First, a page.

Pain-Associated Excessive Drowsiness--Horses in this category avoid lying down due to pain associated with lying down or standing back up, he said. Most commonly, he added, musculoskeletal pain is the culprit in these scenarios, although thoracic (chest area) and/or abdominal pain and late gestation have been known to play a role as well. In some cases, veterinarians and caretakers can manage these horses with pain-relieving drug administration and facility, footing, and bedding, Bertone said.
Monotony-Induced Excessive Drowsiness--"(This) is best exemplified by the horse in crossties being braided that begins to lower its head to the point of near collapse," Bertone described, explaining that this near collapse is believed to be the body transitioning from diffuse drowsiness to slow wave sleep. "The horse is often very comfortable in its environment, and sleep is simply induced," he added. Owners can avoid this by suspending whatever activity the horse finds monotonous and/or taking the animal for a walk, he said.
Environmental Insecurity-Associated Excessive Drowsiness--As the name suggests, this type of sleep deprivation results from a horse being psychologically uncomfortable lying down in his current environment. "In review of the over 300 cases I have seen or consulted on, this is the most common form," Bertone said. "One can assume that this stems from horses as prey and herd behavior." He suggested several management strategies for environmental insecurity associated excessive drowsiness including:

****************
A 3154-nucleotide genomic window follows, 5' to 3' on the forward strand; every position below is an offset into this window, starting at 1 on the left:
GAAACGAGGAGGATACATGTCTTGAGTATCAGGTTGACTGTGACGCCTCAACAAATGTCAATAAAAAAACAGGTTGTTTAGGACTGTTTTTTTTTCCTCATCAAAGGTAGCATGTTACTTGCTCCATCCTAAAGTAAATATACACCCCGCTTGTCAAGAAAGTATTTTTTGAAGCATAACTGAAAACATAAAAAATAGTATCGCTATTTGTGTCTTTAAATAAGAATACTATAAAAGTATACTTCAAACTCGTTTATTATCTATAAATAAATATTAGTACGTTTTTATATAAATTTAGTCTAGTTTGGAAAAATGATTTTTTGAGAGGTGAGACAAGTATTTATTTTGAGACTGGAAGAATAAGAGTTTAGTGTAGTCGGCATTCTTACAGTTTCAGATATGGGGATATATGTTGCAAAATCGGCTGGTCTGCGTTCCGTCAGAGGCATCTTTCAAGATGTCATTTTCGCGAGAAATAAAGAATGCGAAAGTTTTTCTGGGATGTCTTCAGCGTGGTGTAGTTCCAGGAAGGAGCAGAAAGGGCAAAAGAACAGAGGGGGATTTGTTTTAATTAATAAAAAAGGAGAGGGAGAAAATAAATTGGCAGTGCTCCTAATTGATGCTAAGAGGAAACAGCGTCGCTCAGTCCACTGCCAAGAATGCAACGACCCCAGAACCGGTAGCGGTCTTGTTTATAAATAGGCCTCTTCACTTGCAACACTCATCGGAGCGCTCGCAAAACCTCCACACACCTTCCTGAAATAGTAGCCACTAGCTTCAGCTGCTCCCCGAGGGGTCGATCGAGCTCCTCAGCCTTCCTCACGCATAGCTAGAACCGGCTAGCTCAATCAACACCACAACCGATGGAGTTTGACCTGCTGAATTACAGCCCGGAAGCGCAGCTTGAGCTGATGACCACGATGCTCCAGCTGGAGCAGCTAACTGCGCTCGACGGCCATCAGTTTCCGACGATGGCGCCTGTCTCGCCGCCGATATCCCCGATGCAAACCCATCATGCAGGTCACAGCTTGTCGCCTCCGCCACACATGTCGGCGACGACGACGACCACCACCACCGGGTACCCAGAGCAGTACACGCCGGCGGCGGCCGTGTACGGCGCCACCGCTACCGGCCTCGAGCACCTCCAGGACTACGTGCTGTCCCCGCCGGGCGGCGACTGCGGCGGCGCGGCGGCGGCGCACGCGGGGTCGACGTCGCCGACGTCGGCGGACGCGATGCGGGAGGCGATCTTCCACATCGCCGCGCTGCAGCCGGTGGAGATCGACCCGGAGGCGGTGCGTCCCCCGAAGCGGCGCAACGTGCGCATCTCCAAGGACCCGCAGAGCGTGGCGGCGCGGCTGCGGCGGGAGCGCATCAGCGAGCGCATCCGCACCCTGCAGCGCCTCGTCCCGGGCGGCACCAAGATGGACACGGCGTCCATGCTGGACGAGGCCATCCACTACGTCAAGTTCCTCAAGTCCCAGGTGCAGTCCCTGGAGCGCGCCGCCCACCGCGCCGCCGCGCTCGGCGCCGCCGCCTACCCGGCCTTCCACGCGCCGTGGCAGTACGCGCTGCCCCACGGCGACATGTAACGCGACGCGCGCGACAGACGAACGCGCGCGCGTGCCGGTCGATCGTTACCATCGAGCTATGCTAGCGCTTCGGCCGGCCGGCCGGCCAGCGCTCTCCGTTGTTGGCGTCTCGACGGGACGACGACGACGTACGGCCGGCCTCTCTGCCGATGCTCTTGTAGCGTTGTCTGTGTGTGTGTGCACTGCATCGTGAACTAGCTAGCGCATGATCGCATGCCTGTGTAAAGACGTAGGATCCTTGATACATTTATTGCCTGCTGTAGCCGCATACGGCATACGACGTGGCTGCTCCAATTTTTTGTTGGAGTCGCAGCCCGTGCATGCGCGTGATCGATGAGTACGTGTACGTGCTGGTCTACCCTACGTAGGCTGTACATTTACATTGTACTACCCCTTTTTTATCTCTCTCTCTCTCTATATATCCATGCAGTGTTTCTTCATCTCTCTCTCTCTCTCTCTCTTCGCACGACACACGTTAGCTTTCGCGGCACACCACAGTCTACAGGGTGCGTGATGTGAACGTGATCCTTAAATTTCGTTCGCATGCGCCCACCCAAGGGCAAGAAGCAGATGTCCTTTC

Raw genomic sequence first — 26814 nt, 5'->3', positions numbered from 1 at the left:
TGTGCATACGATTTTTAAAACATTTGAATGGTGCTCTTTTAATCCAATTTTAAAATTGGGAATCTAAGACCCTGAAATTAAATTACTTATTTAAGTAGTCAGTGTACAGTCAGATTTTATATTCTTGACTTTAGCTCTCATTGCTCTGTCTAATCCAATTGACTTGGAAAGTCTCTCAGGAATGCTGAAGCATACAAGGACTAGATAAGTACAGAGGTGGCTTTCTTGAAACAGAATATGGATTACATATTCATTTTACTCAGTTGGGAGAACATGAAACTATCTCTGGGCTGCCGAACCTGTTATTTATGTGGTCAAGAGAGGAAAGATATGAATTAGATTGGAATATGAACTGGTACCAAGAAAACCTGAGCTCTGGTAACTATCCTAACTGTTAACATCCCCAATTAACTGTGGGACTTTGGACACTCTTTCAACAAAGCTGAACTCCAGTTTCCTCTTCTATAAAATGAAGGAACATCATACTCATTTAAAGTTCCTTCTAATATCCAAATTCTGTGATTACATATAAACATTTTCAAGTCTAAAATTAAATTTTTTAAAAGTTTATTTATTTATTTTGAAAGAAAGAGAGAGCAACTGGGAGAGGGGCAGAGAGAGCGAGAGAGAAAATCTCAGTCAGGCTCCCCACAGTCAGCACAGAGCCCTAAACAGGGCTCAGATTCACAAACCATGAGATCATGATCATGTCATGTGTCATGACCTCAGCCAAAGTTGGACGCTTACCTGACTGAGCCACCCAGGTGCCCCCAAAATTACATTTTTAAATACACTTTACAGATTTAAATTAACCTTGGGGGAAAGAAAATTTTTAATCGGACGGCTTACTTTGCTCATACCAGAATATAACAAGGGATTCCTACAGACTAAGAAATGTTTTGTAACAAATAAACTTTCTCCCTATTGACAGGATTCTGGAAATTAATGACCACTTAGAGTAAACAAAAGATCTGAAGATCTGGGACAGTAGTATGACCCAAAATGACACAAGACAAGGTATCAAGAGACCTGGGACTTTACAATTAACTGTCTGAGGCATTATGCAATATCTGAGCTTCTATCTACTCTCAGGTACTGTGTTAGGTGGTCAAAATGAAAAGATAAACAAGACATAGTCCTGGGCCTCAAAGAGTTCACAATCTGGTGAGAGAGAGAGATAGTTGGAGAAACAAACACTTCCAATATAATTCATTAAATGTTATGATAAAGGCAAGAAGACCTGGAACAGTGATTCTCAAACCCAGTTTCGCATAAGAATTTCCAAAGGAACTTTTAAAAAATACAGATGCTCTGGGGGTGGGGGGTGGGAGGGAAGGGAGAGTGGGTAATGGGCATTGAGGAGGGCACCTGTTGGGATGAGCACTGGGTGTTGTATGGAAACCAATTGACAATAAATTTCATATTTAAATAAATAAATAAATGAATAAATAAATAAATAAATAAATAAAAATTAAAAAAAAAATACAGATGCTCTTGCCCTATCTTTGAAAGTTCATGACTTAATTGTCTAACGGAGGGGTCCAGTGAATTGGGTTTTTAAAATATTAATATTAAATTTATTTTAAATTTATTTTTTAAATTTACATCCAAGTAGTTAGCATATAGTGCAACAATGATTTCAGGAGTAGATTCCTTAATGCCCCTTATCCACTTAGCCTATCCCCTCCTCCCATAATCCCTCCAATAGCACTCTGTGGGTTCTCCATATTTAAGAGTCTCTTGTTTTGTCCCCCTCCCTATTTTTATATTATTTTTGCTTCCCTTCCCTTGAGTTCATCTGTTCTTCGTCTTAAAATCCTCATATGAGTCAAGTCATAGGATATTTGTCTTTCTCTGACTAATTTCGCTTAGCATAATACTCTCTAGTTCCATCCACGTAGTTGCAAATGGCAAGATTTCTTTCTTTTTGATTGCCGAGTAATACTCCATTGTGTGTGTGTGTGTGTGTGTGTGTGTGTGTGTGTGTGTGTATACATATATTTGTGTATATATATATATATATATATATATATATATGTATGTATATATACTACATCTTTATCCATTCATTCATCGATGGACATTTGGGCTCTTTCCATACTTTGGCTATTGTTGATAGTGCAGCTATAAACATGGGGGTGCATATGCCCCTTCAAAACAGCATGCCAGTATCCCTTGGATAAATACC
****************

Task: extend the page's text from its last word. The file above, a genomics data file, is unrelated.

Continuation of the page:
- Adding another horse--especially a mare, he noted--or another companion animal to the affected horse's stall or pasture;
- Moving the affected horse to a more heavily horse populated area;
- Removing a potentially aggressive horse from the affected horse's herd;
- Removing the affected horse from areas near "loud, harassing noises," like fireworks or train tracks; or
- Increasing stall size or leaving the horse with others in a pasture.
Dominance Displacement Excessive Drowsiness--This condition most commonly affects geldings that try to take control of a herd lacking a dominant mare. "These horses are often seen as aggressive towards other horses," Bertone said. Sleep deprivation becomes evident when affected horses are stalled or removed from the herd (i.e., when they're displaced from a position of dominance). These horses tend to be hard keepers, Bertone noted. "These horses need a dominant, no holds barred mare to put things in order," he added.
"The prognosis for the behavioral cases is case by case dependent," Bertone explained. "It's hard to tell who will respond (to management changes) and who won't."
Sometimes behavioral cases have very subtle causes that often go overlooked, such as a horse wearing (or not wearing) blankets, field geography, and weather, Bertone noted.
Bertone added that sleep-deprived horses are generally safe to ride, but it's advisable to consult a veterinarian prior to tacking up once a diagnosis has been reached.
"In my 20-year case collection of horses with signs of sleep deprivation, it's been unusual to manage a case with drugs, other than for pain relief," Bertone concluded. "An understanding of sleep, sleep deprivation, and narcolepsy makes for a clearer, more successful diagnosis and management plan."
Bertone added that he's always happy to receive e-mails regarding sleep-deprived horses. Interested parties can contact him at firstname.lastname@example.org.
About the Author
Erica Larson, news editor, holds a degree in journalism with an external specialty in equine science from Michigan State University in East Lansing. A Massachusetts native, she grew up in the saddle and has dabbled in a variety of disciplines including foxhunting, saddle seat, and mounted games. Currently, Erica competes in three-day eventing with her OTTB, Dorado.